Wout Wilgenburg, born in 1944 in Hoevelaken, Holland, started drawing and painting at an early age.
Soon he realized that becoming an artist was his most important ambition. He left school at 16 and began traveling around Holland and France. In Paris he met former Cobra artists like Karel Appel, Corneille.
Wilgenburgs art and life changed profoundly when he met Stien Eelsing. She persuaded Wout to drop his sculptural drawing style and to start making actual sculptures. Wilgenburg made his first sculptures from 1960 until 1962. In the beginning he would use hard materials like wood and stone. His early sculptures were strong and solid. At the end of 1962 he prepared himself for his first exhibition with the international art group Arti Salle. Wout showed his work in Amersfoort (Holland) and Chartres (France). The exhibition was a big hit. Wout sold all of the sculptures shown. The press compared his work to the sculptures of Ossip Zadkine. That same year he met the sculptor Pieter Starreveld, with whom he studied until 1963. At this time he learned how to use the lost wax technique. In 1963 Wout met Nic Joosten. The family Joosten had a very important bronze casting company in Soest. For tree years Wout was active in this company. Here he was introduced to well known artists like Wessel Couzijn, Shinkichi Tajiri, Henry Moore and Giacometti. His friend and fellow sculptor Lotti van Der Gaag also had her work cast here. To improve his casting and lost wax techniques he left Holland for the Middle East.
From ‘64 to ‘68 he lived in Crete (Greece) and Holland. In Greece he lived and worked in the Caves at Matala. He joined archeological digs with his brother and he became interested in the myth of Atlantis. Inspired by his many travels his sculptures became more open, spacious and organic. During this period his work was exhibited in the Stockholm Modern Museum, the Central Museum of Utrecht, the City Museum in Amsterdam, and other museums and galleries in Paris, Germany and Greece. He married in ’67. In these days he was a proud member of the ‘‘Provo’’ and ‘‘Kabouter’’ activists in Holland. He participated with the May '68 revolution.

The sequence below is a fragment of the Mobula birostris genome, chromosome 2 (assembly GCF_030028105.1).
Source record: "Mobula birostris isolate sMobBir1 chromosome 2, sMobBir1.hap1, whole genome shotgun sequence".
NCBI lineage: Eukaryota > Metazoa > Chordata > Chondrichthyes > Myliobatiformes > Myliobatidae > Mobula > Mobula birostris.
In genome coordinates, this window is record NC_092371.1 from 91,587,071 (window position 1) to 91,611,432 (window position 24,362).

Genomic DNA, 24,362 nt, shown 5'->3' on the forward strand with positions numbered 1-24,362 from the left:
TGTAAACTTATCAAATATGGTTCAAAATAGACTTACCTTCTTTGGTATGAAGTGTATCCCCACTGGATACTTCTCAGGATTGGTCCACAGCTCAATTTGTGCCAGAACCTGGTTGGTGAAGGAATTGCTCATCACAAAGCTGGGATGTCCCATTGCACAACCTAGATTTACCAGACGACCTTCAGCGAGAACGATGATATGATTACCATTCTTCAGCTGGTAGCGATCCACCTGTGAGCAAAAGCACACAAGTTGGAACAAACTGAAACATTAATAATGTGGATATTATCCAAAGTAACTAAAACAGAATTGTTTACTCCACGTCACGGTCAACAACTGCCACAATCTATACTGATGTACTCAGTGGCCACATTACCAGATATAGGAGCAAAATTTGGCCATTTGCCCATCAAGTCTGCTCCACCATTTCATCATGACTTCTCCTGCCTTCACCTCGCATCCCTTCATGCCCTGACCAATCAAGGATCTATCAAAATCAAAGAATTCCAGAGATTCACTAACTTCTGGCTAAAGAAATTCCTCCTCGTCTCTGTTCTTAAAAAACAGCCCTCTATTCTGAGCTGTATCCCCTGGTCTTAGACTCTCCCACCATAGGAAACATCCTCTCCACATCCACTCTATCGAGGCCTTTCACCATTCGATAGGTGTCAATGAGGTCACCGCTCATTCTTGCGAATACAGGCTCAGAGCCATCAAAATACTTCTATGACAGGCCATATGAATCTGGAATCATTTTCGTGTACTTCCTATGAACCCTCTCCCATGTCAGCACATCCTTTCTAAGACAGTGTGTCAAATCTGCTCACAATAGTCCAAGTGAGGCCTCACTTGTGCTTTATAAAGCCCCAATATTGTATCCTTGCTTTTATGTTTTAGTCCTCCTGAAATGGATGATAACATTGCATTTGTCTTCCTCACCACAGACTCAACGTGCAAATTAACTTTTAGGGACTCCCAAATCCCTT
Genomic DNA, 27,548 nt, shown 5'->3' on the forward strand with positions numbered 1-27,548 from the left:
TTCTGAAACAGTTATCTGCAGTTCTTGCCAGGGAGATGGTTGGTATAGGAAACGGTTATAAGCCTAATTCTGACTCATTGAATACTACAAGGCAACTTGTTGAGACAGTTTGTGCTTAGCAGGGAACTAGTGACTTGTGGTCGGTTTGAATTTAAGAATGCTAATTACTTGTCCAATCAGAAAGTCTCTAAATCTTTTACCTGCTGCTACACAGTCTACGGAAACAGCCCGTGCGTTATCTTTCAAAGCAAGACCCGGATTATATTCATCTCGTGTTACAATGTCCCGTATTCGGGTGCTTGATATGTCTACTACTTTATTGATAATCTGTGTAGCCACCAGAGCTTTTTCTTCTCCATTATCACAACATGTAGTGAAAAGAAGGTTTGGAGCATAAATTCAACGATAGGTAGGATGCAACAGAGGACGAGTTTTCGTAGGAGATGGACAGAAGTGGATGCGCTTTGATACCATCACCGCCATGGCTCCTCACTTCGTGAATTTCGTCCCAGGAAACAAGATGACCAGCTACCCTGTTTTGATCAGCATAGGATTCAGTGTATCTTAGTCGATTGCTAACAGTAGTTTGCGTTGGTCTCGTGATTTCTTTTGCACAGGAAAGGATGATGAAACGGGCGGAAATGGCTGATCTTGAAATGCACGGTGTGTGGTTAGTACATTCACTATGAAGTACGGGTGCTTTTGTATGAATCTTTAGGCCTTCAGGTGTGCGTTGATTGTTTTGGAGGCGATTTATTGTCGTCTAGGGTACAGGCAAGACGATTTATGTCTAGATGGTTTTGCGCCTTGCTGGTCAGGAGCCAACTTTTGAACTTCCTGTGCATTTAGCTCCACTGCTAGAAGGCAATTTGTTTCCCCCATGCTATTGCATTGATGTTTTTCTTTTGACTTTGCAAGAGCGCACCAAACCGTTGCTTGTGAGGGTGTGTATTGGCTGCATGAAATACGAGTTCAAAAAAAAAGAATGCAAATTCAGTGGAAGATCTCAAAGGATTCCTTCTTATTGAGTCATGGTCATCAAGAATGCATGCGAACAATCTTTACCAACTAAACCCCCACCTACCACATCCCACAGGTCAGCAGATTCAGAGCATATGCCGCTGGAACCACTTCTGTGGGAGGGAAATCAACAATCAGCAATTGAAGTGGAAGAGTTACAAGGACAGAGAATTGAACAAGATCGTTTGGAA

In 1969 he traveled to Turkey. In 1970, he showed his work in the famous galleries Duncan and Ysi Brachot in Paris. There he met the art critic poet Vallobra. Through his contact with Eddy de Wilde, the curator from the City Museum in Amsterdam, Wout got the opportunity to show twenty-nine figurative sculptures in the Guggenheim Museum in New York. This was his chance to present his work to the New York art scene. In those days he was one of the best paid sculptors in Holland, his work was known all over Europe, the United States and Japan.
Finally Wout left Holland and moved with his family to Belgium in 1971. There he started his own bronze casting company and was well known for his lost wax and patina techniques. He worked for René Carcan, Rik Poot, and many others. At the same time he still operated his city owned atelier in Amsterdam (Holland) called Imagination. However, the line between success and downfall is very thin. The eighties proved to be disastrous for the artist. Wilgenburg was the victim of several burglaries. Most of his work was stolen from his atelier in Holland. In 1989 he moved from Steenokkerzeel to Schaarbeek, his wife and kids returned to Holland. Later that year he met the art dealer André Van den Hende who gave Wout a large atelier and opportunities to exhibit his work. But once again Wout found himself in problems. There was a mysterious accident with his grinding machine and Wout found himself in the hospital with a heavily injured arm. Morphine was the only way to stop his pain. Van den Hende promised to oversee Wouts affairs and atelier but took this opportunity to steal all of Wilgenburg’s work. Even in hospital he felt the urge to create. During his stay he took up drawing again and turned his room in his own personal gallery much to the pleasure of his visitors and hospital staff. When Wout was released from hospital he had nothing left to return to. All of his works had gone, and because of his injured arm, he was no longer capable of operating his heavy tools. The techniques he perfected were now worthless to him.
Wout found his strength back and took up painting. He would even start sculpting again with other lighter materials. His paintings are strong like Karel Appel, Dubuffet, Gaston Chaissac. Luckily for Wout he made new friends who believed in his work and his strength and integrity as an artist. Since 2005 Vincent Verbist took it upon himself to promote the works of Wout Wilgenburg. In 2006 Wilgenburg showed for the first time his sculptures and paintings at the city hall of Schaarbeek.